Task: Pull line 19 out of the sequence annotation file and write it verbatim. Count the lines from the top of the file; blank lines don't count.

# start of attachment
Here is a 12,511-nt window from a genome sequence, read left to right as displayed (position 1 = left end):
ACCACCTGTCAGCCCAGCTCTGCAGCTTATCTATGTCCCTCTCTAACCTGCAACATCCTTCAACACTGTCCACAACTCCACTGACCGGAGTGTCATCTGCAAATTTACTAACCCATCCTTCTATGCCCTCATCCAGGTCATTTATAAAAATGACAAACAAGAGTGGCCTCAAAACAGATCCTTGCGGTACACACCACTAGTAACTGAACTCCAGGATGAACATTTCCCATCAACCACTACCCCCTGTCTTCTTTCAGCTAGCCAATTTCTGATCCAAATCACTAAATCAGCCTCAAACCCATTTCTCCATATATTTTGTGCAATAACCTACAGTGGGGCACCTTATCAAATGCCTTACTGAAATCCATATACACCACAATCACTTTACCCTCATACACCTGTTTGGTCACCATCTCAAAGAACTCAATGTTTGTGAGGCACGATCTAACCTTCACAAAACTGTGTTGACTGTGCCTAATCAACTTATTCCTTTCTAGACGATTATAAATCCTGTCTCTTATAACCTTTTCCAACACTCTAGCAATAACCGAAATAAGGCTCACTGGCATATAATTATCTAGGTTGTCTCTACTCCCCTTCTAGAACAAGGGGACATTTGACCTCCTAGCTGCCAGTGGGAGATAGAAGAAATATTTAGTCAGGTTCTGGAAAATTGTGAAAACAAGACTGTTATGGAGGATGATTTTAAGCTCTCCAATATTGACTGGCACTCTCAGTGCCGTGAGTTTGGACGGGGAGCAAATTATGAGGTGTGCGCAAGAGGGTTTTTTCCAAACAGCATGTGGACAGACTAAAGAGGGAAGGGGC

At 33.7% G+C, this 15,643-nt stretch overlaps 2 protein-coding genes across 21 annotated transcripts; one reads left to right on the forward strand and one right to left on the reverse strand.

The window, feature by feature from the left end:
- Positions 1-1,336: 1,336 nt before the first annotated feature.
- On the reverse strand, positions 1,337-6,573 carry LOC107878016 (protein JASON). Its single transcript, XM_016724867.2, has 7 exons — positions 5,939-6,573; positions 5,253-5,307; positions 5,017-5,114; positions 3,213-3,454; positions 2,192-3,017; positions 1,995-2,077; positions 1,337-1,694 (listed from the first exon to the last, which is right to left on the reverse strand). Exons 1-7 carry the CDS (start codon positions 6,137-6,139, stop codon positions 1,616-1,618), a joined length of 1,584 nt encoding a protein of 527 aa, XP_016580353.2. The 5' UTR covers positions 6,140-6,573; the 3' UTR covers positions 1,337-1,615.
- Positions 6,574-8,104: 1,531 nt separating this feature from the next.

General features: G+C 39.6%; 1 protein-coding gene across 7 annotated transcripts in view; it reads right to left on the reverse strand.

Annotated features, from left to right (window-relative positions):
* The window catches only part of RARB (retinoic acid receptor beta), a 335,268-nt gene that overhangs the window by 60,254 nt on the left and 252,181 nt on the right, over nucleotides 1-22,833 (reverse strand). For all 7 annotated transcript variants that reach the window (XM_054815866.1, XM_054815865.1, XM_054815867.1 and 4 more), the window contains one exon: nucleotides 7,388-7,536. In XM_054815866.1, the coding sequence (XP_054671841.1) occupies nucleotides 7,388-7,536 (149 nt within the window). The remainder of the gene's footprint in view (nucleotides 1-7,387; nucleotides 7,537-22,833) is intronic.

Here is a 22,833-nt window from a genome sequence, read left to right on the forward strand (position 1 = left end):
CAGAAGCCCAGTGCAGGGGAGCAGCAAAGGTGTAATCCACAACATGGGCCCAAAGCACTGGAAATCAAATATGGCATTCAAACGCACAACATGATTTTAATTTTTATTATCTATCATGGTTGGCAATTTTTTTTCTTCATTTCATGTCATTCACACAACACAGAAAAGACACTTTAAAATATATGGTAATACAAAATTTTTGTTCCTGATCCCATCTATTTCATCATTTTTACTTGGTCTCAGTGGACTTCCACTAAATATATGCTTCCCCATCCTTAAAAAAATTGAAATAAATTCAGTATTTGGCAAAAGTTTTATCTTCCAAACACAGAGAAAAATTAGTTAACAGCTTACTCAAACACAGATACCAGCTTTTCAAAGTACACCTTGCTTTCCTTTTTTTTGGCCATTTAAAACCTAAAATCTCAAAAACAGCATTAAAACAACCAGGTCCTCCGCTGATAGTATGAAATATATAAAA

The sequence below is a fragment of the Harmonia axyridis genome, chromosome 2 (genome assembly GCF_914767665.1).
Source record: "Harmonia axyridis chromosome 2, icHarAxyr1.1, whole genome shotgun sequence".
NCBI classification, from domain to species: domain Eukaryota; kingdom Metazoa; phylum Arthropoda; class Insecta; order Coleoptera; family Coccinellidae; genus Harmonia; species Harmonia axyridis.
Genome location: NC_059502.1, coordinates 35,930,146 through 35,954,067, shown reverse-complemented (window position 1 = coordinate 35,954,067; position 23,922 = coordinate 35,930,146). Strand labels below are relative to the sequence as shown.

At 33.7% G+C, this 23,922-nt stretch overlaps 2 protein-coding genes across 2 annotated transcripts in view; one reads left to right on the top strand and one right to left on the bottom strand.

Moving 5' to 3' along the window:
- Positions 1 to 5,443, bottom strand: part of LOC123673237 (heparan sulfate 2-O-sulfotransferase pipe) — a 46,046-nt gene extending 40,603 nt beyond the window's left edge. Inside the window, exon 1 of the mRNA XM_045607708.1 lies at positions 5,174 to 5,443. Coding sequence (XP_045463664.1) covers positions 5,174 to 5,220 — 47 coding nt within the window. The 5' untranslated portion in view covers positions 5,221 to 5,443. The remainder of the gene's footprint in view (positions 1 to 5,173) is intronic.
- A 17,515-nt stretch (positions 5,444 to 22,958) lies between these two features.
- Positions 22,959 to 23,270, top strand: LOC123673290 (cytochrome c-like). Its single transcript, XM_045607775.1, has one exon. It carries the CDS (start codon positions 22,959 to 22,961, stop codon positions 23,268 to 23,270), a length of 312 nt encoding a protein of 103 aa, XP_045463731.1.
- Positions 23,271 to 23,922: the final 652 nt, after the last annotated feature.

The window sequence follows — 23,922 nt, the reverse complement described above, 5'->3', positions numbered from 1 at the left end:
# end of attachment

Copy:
- Positions 1 to 5,443, bottom strand: part of LOC123673237 (heparan sulfate 2-O-sulfotransferase pipe) — a 46,046-nt gene extending 40,603 nt beyond the window's left edge. Inside the window, exon 1 of the mRNA XM_045607708.1 lies at positions 5,174 to 5,443. Coding sequence (XP_045463664.1) covers positions 5,174 to 5,220 — 47 coding nt within the window. The 5' untranslated portion in view covers positions 5,221 to 5,443. The remainder of the gene's footprint in view (positions 1 to 5,173) is intronic.